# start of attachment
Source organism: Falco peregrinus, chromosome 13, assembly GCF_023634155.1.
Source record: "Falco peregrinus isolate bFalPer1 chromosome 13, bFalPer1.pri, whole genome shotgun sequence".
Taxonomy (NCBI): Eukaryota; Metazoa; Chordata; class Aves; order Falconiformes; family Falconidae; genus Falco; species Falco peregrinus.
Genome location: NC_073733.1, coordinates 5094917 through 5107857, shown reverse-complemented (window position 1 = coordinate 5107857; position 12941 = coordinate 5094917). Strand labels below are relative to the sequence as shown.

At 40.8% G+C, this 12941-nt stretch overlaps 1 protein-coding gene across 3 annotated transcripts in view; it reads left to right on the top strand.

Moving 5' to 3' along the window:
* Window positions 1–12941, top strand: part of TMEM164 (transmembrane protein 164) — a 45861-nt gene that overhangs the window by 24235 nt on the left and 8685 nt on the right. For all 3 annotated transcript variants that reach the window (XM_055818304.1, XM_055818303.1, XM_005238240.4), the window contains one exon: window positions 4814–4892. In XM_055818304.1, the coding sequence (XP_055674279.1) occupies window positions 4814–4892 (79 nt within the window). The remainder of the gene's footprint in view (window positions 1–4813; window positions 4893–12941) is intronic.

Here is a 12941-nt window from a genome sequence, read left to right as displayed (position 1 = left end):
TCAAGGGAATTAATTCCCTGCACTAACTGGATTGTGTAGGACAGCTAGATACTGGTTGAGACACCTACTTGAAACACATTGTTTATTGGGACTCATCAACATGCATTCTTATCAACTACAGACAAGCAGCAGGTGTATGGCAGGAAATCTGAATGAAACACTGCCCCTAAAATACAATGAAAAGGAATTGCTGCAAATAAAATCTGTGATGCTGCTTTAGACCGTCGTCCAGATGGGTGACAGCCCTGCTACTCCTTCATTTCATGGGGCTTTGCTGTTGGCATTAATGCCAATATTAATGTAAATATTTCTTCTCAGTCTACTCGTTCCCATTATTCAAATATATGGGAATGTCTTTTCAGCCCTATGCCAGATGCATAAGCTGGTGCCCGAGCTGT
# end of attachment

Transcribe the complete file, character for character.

Source organism: Falco peregrinus, chromosome 13, assembly GCF_023634155.1.
Source record: "Falco peregrinus isolate bFalPer1 chromosome 13, bFalPer1.pri, whole genome shotgun sequence".
Taxonomy (NCBI): Eukaryota; Metazoa; Chordata; class Aves; order Falconiformes; family Falconidae; genus Falco; species Falco peregrinus.
Genome location: NC_073733.1, coordinates 5094917 through 5107857, shown reverse-complemented (window position 1 = coordinate 5107857; position 12941 = coordinate 5094917). Strand labels below are relative to the sequence as shown.

At 40.8% G+C, this 12941-nt stretch overlaps 1 protein-coding gene across 3 annotated transcripts in view; it reads left to right on the top strand.

Moving 5' to 3' along the window:
* Window positions 1–12941, top strand: part of TMEM164 (transmembrane protein 164) — a 45861-nt gene that overhangs the window by 24235 nt on the left and 8685 nt on the right. For all 3 annotated transcript variants that reach the window (XM_055818304.1, XM_055818303.1, XM_005238240.4), the window contains one exon: window positions 4814–4892. In XM_055818304.1, the coding sequence (XP_055674279.1) occupies window positions 4814–4892 (79 nt within the window). The remainder of the gene's footprint in view (window positions 1–4813; window positions 4893–12941) is intronic.

Here is a 12941-nt window from a genome sequence, read left to right as displayed (position 1 = left end):
TCAAGGGAATTAATTCCCTGCACTAACTGGATTGTGTAGGACAGCTAGATACTGGTTGAGACACCTACTTGAAACACATTGTTTATTGGGACTCATCAACATGCATTCTTATCAACTACAGACAAGCAGCAGGTGTATGGCAGGAAATCTGAATGAAACACTGCCCCTAAAATACAATGAAAAGGAATTGCTGCAAATAAAATCTGTGATGCTGCTTTAGACCGTCGTCCAGATGGGTGACAGCCCTGCTACTCCTTCATTTCATGGGGCTTTGCTGTTGGCATTAATGCCAATATTAATGTAAATATTTCTTCTCAGTCTACTCGTTCCCATTATTCAAATATATGGGAATGTCTTTTCAGCCCTATGCCAGATGCATAAGCTGGTGCCCGAGCTGT